A Taste of Slightly Foxed
Slightly Foxed Issue 70 Summer 2021
SFE No. 55: Richard Cobb, Still Life
Slightly Foxed Subscriptions Summer 2021
  • Producer: Smith Settle
Made in Britain

A Taste of Slightly Foxed


SF Subscriber Prices

UK & Ireland £27 *save £4
Overseas £31 *save £4

Non-Subscriber Prices

UK & Ireland £29 *save £2
Overseas £33 *save £2
  • Gift wrap available
  • All prices include P&P. Overseas rates & subscriber discounts will be applied once you have selected a shipping type for each item during the checkout process.
  • In stock
  • Special price only available when ordering directly from Slightly Foxed
Add to basket
● If you are a current subscriber to the quarterly your basket will update to show any discounts before the payment page during checkout ● If you want to subscribe now and buy books or goods at the member rate please add a subscription to your basket before adding other items ● Gift wrap, messages and delivery instructions may be added during the checkout process ● If you need help please send us a message using the form in the bottom left of your screen and we’ll be in touch as soon as we’re back at our desks.

The combination of the current issue of the quarterly – Issue 70 – and Richard Cobb’s Still Life makes an ideal introduction to Slightly Foxed.

Slightly Foxed Issue 70

In this issue: Tim Mackintosh-Smith returns to Burgess’s Malaya • Margaret von Klemperer climbs Mount Kenya • David Gilmour is delighted by Tunbridge Wells • Olivia Potts learns from a home cook • Jim Ring takes the tiller with the Coot Club • Amanda Theunissen sets out for Trebizond • Jonathan Smith meets Silas Marner • Lesley Downer goes language-hunting in the Karakorum • Jonathan Keates revisits John Moore’s England, and much more besides . . .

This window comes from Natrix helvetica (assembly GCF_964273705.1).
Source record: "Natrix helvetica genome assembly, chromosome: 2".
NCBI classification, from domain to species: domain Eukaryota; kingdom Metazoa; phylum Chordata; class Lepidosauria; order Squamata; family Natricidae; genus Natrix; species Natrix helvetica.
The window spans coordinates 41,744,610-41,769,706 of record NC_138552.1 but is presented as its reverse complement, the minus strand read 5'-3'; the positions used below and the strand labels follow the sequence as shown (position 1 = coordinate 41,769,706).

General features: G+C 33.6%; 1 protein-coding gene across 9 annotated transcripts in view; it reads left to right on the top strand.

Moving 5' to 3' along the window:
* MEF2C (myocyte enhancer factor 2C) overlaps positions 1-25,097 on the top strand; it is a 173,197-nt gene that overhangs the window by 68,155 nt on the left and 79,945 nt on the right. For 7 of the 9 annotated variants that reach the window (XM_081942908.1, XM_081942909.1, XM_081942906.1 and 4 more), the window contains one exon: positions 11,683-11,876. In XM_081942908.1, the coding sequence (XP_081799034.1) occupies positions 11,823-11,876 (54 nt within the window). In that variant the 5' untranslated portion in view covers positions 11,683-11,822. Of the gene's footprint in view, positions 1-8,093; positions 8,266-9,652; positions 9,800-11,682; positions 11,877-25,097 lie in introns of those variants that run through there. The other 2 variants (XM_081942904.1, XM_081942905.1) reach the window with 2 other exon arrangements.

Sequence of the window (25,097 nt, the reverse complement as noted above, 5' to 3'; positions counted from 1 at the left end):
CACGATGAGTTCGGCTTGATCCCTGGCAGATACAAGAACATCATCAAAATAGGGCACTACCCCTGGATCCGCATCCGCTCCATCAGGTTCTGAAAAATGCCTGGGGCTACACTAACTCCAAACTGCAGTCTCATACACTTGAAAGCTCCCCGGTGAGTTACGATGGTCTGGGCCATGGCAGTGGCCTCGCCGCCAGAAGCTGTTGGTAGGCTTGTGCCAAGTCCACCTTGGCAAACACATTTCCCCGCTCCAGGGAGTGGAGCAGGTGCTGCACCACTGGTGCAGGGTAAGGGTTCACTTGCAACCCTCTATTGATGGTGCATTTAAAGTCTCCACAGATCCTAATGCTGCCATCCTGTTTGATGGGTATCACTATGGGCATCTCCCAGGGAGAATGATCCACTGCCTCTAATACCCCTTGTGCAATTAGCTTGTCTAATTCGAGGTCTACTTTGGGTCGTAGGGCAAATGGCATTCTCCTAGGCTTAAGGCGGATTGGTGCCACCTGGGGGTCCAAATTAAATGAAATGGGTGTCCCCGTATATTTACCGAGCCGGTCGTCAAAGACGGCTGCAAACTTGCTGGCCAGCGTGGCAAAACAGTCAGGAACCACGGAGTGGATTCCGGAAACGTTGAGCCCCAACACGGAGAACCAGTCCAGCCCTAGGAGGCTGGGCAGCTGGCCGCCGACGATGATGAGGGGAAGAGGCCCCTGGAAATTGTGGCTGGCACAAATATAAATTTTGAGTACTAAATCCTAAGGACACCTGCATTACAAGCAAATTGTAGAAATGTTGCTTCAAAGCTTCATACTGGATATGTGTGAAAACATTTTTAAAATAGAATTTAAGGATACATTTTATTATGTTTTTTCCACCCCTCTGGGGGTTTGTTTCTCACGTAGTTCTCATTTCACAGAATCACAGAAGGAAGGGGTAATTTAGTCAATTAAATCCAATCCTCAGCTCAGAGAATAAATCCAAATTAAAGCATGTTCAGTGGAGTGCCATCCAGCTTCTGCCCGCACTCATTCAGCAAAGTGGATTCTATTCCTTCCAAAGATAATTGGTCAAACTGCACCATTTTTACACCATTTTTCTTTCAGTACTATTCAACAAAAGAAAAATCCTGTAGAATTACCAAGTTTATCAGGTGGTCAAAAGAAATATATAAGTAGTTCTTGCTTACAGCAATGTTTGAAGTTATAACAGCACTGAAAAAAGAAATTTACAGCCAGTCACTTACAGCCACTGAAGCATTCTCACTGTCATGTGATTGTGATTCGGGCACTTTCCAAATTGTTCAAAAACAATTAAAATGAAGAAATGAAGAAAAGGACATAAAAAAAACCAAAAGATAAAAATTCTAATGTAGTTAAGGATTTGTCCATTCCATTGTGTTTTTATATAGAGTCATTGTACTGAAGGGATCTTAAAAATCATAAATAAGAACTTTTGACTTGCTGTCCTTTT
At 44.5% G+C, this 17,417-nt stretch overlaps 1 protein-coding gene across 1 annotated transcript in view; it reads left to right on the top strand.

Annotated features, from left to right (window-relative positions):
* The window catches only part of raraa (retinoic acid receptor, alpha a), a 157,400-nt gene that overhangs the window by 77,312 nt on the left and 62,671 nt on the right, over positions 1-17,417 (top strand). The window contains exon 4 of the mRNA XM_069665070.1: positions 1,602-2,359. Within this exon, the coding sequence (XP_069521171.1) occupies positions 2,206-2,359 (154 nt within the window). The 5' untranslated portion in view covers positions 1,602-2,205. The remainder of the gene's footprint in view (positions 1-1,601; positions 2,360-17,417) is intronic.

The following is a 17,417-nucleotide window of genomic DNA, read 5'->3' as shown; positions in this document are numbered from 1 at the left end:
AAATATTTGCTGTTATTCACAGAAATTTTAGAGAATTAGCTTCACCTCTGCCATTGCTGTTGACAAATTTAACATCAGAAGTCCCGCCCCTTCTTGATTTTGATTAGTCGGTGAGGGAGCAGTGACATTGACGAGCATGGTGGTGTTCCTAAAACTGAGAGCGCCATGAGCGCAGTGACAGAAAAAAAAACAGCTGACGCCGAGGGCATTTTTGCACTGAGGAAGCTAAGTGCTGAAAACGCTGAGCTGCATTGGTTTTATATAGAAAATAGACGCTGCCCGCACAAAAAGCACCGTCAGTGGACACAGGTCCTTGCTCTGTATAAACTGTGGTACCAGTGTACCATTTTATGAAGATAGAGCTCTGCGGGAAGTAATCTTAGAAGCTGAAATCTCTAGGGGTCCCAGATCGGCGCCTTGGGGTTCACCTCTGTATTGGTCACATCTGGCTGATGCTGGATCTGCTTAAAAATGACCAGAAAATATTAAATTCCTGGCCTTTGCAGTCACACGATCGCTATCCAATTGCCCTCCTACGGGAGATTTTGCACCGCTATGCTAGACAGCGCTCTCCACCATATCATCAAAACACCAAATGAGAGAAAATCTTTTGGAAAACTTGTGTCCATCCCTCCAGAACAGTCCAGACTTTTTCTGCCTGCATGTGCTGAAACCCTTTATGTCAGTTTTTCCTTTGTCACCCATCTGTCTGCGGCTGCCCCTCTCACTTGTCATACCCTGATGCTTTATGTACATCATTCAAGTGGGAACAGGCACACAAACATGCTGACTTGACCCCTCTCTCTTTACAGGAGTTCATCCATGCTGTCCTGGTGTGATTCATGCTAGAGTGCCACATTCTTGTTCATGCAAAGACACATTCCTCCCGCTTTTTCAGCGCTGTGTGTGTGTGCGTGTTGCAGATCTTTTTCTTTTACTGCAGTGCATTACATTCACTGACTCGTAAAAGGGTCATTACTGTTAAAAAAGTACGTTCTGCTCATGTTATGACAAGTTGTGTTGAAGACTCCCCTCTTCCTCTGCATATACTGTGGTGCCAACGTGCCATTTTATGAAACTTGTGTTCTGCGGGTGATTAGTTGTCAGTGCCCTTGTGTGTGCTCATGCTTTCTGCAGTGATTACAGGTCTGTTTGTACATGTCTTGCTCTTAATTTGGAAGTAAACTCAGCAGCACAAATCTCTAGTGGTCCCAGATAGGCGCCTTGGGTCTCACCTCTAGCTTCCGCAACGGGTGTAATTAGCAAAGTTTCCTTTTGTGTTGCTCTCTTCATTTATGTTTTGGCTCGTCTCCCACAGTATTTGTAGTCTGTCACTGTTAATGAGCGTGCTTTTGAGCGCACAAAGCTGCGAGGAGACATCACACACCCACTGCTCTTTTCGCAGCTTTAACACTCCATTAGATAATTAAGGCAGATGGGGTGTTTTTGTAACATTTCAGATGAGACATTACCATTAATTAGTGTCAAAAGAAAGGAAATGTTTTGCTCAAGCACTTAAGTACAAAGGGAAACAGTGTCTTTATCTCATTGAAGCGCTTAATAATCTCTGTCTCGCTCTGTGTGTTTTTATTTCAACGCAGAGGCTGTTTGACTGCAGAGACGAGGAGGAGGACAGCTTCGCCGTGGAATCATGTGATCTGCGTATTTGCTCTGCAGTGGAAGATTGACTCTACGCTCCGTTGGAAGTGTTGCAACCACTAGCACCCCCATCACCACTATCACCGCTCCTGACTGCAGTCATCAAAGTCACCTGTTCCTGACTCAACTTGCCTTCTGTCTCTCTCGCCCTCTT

SF Edition, Still Life (No. 55)

The historian Richard Cobb, famous for his brilliant books on France and the French Revolution, his inspirational teaching and his unconventional behaviour, grew up in the 1920s and ’30s in the quiet and deeply conventional town of Tunbridge Wells. Yet Cobb loved that small world with its middle-class confidence and soothing predictability – it was, he writes, ‘a society in which a rather frightened child could feel secure’.

In this unusual memoir he recreates it in entrancing detail as he experienced it between the ages of 4 and 13. Arriving at the Central Station, with its wooden staircase advertising ‘Carter’s Little Liver Pills’, he leads us through the town and into the lives of the characters among whom he grew up, each minutely observed and remembered, from the mysterious Black Widow, seen always in deep yet unexplained mourning, to Baroness Olga, the town’s only victim of the Russian Revolution, with her tight-fitting cloche hat and jade earrings. At home his mother entertains her tweed-and-Jaeger-clad Bridge-playing friends while down the road in their large, dank Victorian mansion his extraordinary cousins the Limbury-Buses live their lives according to an unchanging regime of walks, rests and meals which are timed to the minute.

The book is indeed a ‘still life’, a snapshot of a miniature world caught at a particular moment in time. Yet every page contains some wonderfully recaptured human or geographical detail which stays in the mind and brings the town and its people colourfully alive again. ‘Strange and wonderful,’ wrote Hilary Spurling in the Observer when the book was first published. And indeed it is.

Related articles

Comments & Reviews

Leave your review

Similar Items